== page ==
5. Realize that your expectations can create your reality. There was a time when I thought my job was to make my life fit into paradigms that made sense to other people. In the process, I tried to make myself and my husband into people that we weren't. I will never be cute or sweet. Yet, I beat myself up continuously because I couldn't fit a mold I wasn't intended to fit. I had unrealistic expectations, and facing those daily made me cranky. Being a cranky person created a cranky reality. When I changed my expectations to be the person God created me to be, I began to walk in grace and joy. This created a very different reality of acceptance and peace.

  6. Know your strengths and feed them. One of the most powerful things you can do is to take the Strengthsfinder 2.0 test and discover your strengths. These are what give you energy. Spend 80 percent of your time doing things in your areas of strength, and you will have the energy you need to be the person you were created to be.

  7. Find a coach. A coach won't tell you what to do, or regurgitate your past to discover why you keep walking around the same mountain. Instead, a coach will help you focus on being the person you were created to be, removing barriers, and creating flow and freedom in your life. With the help of a coach, you will be able to get past things that used to freeze you, and keep moving forward in strength. You can find Assemblies of God certified coaches at

  8. Know your resources. There is only so much time in the day. Spend your time doing what you do best. You don't have to create everything. Someone out there has already created very useful tools in almost every area of ministry. Discover what the Assemblies of God has to offer, and access online resources. Then, you will be free to use your time and energy to create/minister in the areas of your primary giftings.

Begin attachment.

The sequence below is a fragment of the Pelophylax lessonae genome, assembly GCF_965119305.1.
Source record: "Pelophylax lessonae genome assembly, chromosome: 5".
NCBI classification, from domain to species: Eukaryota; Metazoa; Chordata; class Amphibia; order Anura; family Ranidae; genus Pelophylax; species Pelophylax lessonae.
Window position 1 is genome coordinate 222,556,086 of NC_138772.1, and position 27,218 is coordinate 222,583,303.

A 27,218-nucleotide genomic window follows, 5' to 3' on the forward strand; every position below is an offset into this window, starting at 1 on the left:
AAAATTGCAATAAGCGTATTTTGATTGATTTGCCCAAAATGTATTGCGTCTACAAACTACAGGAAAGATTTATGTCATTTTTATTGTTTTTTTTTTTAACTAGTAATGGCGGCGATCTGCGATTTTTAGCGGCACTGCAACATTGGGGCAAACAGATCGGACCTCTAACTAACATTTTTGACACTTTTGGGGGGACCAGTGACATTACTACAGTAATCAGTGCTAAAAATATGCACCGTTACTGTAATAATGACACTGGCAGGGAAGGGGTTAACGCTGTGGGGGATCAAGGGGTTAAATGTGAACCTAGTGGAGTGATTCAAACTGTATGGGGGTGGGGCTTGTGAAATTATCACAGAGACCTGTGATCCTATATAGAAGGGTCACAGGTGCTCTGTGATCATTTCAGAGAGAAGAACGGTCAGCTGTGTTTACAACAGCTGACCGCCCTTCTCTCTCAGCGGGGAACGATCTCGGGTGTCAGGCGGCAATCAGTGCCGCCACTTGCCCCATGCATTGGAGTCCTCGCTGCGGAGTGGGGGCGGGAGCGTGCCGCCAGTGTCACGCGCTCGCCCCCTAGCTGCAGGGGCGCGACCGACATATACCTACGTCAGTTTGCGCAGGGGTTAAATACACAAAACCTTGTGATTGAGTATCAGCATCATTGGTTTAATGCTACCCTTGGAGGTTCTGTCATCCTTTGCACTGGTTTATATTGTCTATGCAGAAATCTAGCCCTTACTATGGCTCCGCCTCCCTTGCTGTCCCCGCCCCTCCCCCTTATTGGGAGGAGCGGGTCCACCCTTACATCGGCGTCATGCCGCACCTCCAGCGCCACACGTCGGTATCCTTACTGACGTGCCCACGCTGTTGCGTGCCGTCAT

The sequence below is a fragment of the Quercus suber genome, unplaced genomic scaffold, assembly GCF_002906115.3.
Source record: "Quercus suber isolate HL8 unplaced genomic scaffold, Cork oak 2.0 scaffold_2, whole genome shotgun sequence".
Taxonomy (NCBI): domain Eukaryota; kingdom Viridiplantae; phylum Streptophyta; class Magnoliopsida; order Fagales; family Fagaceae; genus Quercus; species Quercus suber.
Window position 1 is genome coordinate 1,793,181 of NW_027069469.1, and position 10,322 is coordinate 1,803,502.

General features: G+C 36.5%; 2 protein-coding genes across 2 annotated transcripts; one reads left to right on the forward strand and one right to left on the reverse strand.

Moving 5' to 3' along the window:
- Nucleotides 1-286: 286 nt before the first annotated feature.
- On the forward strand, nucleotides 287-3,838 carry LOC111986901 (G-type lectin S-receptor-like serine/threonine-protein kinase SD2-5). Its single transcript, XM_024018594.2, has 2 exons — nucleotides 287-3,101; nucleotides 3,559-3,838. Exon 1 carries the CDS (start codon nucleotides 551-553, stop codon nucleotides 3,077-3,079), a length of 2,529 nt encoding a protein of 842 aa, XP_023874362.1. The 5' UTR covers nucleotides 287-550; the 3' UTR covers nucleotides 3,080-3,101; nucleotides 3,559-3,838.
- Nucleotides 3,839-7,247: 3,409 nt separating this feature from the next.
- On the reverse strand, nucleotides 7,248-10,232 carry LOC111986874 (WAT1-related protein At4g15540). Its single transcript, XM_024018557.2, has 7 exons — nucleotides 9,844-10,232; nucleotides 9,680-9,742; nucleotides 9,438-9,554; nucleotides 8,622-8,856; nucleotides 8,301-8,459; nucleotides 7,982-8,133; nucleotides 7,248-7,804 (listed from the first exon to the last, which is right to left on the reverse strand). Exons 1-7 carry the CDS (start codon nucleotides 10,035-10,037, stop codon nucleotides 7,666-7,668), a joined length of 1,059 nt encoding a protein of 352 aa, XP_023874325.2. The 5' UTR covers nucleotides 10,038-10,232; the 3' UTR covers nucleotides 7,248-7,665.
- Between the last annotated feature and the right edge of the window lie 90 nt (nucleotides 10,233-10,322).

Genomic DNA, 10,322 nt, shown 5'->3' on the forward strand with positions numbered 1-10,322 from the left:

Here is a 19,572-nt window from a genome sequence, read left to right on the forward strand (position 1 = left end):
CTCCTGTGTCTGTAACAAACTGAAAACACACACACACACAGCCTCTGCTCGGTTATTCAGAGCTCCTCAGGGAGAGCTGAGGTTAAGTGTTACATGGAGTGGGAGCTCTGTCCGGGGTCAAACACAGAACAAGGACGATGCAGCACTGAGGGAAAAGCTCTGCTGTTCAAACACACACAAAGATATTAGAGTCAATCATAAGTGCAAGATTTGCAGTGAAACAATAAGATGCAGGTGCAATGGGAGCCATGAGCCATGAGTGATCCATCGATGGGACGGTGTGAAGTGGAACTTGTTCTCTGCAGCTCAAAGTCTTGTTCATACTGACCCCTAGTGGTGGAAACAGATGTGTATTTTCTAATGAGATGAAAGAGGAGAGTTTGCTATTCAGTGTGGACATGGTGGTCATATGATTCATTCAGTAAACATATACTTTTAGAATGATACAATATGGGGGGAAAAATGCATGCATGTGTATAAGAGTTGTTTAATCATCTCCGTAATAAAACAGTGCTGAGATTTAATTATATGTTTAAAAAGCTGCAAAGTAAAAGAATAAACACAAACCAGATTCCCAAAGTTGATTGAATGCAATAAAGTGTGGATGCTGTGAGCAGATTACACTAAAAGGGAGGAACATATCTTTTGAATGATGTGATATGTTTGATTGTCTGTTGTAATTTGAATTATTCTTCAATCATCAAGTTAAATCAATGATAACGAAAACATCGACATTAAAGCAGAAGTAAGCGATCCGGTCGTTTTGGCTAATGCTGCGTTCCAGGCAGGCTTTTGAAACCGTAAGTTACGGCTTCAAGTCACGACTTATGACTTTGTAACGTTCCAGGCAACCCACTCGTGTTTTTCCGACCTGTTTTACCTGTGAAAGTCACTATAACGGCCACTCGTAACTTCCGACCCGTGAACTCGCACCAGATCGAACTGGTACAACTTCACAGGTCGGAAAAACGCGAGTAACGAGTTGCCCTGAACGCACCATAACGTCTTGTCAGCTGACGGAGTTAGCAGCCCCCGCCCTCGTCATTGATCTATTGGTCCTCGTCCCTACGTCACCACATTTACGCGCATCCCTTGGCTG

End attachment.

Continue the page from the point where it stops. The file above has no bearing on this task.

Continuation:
Most of all, remember who you are trying to please. At the end of the day, take some time and ask God what He says about your work, your performance, and your relationships. He is not a demanding task master, and He made a way for your failures. As Paul tells us, we boast in our weaknesses because they provide a place for God to show himself strong in us and through us.

Mistakes are part of life. God was fully aware of your humanity when He created you. You don't have to let your mistakes beat you up. Instead, you can walk in joy and peace, knowing that God has already paved a path for you. Just like Joseph, your path might be convoluted or curvy, but God has the big picture, and He will take even the most frustrating parts of life and make something wonderful out of them.